My three HP laptops I have serve as latter-day museum pieces of how technology has progressed. I am not trying to slag Hewlett-Packard. I like their printers, and despite their reputation, I also like their laptops. Today, I am mentioning them as a microcosm of how technology has progressed. What can be said about HP can be said across the industry. HP is nothing special in this regard. These are all full laptops with attached keyboards. They all have rotating displays with a webcam, onboard stereo mikes, stereo speakers, a touchscreen and a mousepad. Also, it is fair to say all of these laptops were purchased used (saving nearly a thousand dollars apiece off the prices when new), but all have been fully functional from the first day, and are still functional.

As you read the captions on each successive illustration going from top to bottom, what I don’t mention is that, of course, video is more advanced; and the last laptop, the Elitebook is, in my experience, the first to offer an internal SSD out of the box. The Elitebook also has nowhere near the heat problems suffered by my TX2.

HP TM-2 Bought in 2010, it removed one USB port, and one of the expansion ports. It also removed the DVD ROM and no longer has an IR remote. It also removed the VGA but replaced it with an HDMI port.

But these advances are small compared to the greatest advance the progression of these laptops show: the elimination of major features, and the marketing effort on the part of computer companies that this is a “good thing”. By the time we get to the Elitebook, we no longer have a DVD drive, and have eliminated half of our USB ports. Neither of the two USB ports that remain are USB3, either. Not mentioned in the captions, are the elimination of the spare headphone jack, and the microphone jack. The combination mike/headphone jack on the Elitebook won’t support actual microphones, supporting instead, perhaps, mikes built into the headset. My headset uses a USB connection, and wouldn’t require an eighth-inch jack connection. But microphone support is terrible, making the built-in mikes your only good option.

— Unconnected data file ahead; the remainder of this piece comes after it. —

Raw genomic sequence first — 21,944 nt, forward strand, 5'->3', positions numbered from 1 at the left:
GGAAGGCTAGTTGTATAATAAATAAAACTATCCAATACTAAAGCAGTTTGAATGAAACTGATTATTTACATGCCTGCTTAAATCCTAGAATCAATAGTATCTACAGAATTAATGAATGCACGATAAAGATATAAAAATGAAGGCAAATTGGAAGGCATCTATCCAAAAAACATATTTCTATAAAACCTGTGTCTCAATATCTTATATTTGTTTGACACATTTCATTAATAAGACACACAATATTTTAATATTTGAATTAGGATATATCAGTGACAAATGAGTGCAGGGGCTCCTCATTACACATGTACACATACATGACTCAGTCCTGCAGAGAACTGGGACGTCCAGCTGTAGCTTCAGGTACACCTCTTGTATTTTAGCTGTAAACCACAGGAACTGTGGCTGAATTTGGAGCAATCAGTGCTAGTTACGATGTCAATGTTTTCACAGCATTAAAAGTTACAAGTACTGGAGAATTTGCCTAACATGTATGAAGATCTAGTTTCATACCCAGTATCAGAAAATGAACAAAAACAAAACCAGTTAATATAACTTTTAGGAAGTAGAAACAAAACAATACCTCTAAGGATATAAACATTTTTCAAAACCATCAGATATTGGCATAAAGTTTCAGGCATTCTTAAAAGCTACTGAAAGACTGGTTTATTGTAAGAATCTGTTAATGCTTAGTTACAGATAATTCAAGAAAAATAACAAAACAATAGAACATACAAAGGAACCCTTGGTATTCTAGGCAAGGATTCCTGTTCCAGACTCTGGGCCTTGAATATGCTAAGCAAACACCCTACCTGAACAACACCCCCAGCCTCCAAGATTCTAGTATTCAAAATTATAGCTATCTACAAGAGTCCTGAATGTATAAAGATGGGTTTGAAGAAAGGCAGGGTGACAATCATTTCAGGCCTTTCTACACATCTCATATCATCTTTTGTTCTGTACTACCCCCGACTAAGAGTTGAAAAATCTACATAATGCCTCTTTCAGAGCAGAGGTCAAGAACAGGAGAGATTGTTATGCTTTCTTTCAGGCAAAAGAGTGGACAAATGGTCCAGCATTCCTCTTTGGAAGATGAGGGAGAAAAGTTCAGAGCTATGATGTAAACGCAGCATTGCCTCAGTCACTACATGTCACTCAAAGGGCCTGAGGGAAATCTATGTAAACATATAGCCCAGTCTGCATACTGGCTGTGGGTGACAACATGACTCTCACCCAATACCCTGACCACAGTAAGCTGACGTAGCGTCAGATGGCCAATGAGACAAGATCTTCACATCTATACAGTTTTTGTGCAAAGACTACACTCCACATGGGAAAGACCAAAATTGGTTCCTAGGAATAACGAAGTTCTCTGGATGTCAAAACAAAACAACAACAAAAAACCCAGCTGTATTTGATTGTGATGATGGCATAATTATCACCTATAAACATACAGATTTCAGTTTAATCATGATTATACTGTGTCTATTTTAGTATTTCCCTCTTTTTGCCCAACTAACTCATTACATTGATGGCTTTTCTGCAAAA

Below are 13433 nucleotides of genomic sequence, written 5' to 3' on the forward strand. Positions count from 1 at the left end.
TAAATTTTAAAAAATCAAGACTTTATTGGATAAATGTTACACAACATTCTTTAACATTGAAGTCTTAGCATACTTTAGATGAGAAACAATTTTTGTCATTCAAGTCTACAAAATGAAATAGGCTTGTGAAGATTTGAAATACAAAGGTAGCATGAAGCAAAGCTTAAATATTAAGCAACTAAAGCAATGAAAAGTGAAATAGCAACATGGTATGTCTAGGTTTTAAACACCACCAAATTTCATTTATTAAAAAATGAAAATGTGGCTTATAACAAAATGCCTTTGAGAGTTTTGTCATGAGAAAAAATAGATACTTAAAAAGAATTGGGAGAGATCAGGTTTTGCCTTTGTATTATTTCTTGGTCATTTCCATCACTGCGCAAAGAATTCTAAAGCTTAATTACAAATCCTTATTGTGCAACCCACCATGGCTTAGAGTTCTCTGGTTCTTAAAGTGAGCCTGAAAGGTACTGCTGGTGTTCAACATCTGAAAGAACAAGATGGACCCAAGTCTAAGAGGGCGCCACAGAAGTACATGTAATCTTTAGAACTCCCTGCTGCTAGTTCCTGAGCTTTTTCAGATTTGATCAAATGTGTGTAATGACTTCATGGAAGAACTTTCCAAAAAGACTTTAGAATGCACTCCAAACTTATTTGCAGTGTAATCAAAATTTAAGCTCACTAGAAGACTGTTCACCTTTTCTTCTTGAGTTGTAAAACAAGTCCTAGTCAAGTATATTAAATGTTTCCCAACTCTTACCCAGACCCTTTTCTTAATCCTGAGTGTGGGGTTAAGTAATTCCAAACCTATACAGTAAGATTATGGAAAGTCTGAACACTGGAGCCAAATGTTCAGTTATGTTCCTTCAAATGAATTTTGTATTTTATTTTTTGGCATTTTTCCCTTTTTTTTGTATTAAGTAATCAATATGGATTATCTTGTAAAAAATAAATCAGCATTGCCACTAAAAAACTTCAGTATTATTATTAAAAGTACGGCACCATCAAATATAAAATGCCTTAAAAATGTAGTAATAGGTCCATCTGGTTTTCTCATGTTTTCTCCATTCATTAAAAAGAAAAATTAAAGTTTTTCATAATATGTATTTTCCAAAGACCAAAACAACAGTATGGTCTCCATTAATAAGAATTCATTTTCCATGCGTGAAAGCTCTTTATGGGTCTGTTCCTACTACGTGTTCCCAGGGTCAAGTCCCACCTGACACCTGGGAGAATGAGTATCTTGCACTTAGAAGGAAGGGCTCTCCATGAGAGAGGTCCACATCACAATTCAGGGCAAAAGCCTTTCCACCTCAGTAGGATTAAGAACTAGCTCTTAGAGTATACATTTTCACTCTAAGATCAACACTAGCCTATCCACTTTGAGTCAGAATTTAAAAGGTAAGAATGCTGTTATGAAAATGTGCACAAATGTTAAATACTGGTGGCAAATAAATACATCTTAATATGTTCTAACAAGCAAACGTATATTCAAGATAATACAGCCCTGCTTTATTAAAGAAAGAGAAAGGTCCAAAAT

Elitebook Revolve 810
HP EliteBook Revolve 810 Bought in 2015, it lacks all of the features the TM-2 was lacking, except one less USB port, and no touch pen. It also has neither VGA nor HDMI, but it has something touted to be a “dual display port” which fits nothing on any equipment I have, but can be converted to HDMI with the right adapter cable. It is whisper-quiet, partly because the speakers are not that great.

One thing (out of many other reasons) that motivated me not to get rid of my two older laptops is the one reason anyone would buy a convertible tablet in the first place: apart from using the screen for direct windows navigation, you can also write documents in your own handwriting, or make drawings freehand on the tablet screen. I do make use of this feature, and found to my horror that the Elitebook has really terrible support of freehand writing and drawing. The other two actually have pretty good support, and it was a great disappointment to see this feature lacking in the Elitebook despite a faster CPU and graphics processor. Apart from not having a stylus, the craggy way it renders drawings of straight lines when you do use a stylus – and even if you use a ruler – has been well documented in many other blogs and video reviews.

But even with the HP EliteBook, Apple and Google have gone even further over the deep end with elimination of features, with consumers willing to pay more for equipment that can do less. It is a marketer’s wet dream, made manifest in reality. Who needs a keyboard at all, or any external connectors? Use Bluetooth for all your peripherals (nowadays, the keyboard is a peripheral), and “the cloud” as your external hard drive. And still, these pieces of crippled hardware are so popular, they almost sell themselves. Having only bluetooth restricts flexibility, since a peripheral that doesn’t use bluetooth, such as a USB drive, is no longer an option for owners of these devices. To store, I would only have “the cloud”, and I would have to hope I would have free internet access everywhere I go in order to access my data. It is quite possible that users who rely on cloud storage are paying monthly for their internet connection, and paying monthly again for “cloud” storage. Of course Apple, Google and Microsoft are happy to provide cloud services so you can store as much data as possible, and to autosave your documents in the cloud to maximize your use of their cloud services.